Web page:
Good News, Record Labels: A Virginia Company Plans To Open A Vinyl Pressing Plant

By Ally Schweitzer

As demand for vinyl soars, Virginia company Furnace MFG reportedly plans to open its own record-pressing facility.
As demand for vinyl soars, Virginia company Furnace MFG reportedly plans to open its own record-pressing facility.

This story has been updated to include new information from Furnace MFG president and CEO Eric Astor.

Record-making is a specialized business. Not many vinyl-pressing plants exist in the United States these days: Reports estimate that there are between 12 and 20 facilities making records stateside. But it’s not enough. Existing plants — including ones located overseas — can’t keep up with soaring demand for new vinyl.

That’s why Northern Virginia company Furnace MFG is planning to open its own pressing plant.

Based in Merrifield in Fairfax County, Furnace MFG has been in business since 1996, when it began cranking out large numbers of CDs and DVDs for various clients. Later on the company got into the vinyl business, which proved to be lucrative. It started taking vinyl orders and sending them to pressing plants in Europe, handling packaging and shipping from its Virginia facility. Furnace’s sales doubled, according to Virginia Business magazine.

Furnace still didn’t manufacture its own records, though. Even with annual revenue reportedly in the multimillions, the company deemed the equipment too expensive. A new press could cost as much as $500,000, Furnace president and CEO Eric Astor told the New York Times in 2013.

But in February, Astor says, he got his big break. He’d been in touch with a man in Mexico whose family had purchased a number of presses to use in their plastics business. The man initially wanted to start his own pressing operation, but decided it was too big a job. So Astor bought the machines and sent some of his employees to pick them up from Mexico City. Retrieving the presses was no small task, Astor says.

“It was quite an adventure, like a telenovela, if you will,” says the business owner. One of the men helping his staff move the presses out of their facilities armed himself with a machete to scare away squatters, he says, and Furnace employees were encouraged to lay low to deflect attention in public.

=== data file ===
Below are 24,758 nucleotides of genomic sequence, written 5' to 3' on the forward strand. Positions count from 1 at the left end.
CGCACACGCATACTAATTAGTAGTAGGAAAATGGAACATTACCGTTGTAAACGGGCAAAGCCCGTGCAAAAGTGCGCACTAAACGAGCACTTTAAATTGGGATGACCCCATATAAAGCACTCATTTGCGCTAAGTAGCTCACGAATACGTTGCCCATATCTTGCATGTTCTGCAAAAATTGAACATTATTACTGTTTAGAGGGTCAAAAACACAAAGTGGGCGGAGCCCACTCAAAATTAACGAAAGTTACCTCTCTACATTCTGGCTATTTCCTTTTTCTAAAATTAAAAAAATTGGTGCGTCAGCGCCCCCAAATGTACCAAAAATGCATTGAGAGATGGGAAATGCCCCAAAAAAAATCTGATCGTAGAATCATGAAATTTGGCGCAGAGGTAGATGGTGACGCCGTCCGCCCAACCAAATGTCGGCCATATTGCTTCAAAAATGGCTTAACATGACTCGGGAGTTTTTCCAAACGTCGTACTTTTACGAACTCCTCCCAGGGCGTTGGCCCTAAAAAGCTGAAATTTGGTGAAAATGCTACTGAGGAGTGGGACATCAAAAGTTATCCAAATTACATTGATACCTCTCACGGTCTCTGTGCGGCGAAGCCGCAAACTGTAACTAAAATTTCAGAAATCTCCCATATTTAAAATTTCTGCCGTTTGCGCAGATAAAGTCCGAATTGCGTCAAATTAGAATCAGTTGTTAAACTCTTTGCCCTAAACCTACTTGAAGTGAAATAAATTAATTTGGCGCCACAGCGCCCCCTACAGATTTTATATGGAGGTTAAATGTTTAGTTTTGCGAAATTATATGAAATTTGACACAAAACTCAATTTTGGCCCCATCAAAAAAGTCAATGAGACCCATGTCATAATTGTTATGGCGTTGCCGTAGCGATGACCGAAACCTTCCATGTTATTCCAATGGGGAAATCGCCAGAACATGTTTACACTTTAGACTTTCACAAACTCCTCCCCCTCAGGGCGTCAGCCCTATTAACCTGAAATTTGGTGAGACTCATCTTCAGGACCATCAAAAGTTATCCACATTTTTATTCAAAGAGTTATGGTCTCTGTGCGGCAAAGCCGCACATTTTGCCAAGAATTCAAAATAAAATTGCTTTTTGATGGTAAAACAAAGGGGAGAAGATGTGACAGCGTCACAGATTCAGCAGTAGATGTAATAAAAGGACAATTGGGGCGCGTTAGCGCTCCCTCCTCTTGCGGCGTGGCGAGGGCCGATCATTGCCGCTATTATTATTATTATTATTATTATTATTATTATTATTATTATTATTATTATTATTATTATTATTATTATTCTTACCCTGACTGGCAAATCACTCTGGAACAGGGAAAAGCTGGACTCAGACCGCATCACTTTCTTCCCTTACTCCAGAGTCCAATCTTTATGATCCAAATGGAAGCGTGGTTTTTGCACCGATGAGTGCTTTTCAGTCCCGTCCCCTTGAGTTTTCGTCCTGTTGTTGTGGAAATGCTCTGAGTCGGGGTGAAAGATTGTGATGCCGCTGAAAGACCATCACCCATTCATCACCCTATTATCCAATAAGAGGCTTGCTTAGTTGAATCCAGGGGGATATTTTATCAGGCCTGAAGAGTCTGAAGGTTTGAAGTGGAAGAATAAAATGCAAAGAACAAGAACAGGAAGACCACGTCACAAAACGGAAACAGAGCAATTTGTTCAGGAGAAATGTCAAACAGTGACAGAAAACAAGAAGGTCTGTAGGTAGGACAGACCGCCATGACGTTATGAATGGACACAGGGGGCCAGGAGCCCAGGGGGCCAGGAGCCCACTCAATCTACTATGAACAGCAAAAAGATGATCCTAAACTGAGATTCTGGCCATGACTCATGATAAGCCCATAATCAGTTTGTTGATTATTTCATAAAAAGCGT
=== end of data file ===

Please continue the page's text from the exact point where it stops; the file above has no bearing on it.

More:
“It was obvious [that] gringos were in town taking equipment out of the country,” Astor says. “We had to shut down streets, and there was all kinds of commotion… We really didn’t think the machines would make their way to the U.S…. It was kind of a crapshoot.”

But he says it was worth the trouble because usable, affordable record presses are hard to find. It could be a big boon for his business, too. Word of a new American pressing plant should relieve the many musicians and record labels frustrated by existing facilities’ long wait times, caused by relentless demand at a limited number of plants.

Furnace MFG hasn’t decided on a location for the facility, Astor says, and that might take a while. He wants to buy a building — concerned about the risk of installing more than $2 million in equipment in a leased space — and he wants to stay close to Merrifield, because he’d like to keep the skilled staff he already has.

Astor estimates that getting the plant off the ground will cost several million dollars overall, and could take at least a year or longer, especially considering the level of technical savvy required.

“This is kind of an art form,” Astor says. “You really need to know the machines. You need to know the squeals and squeaks and hisses and know what they mean. Because there’s no manual for any of this stuff.”

Modified image by Flickr user [a.d.] used under a Creative Commons license.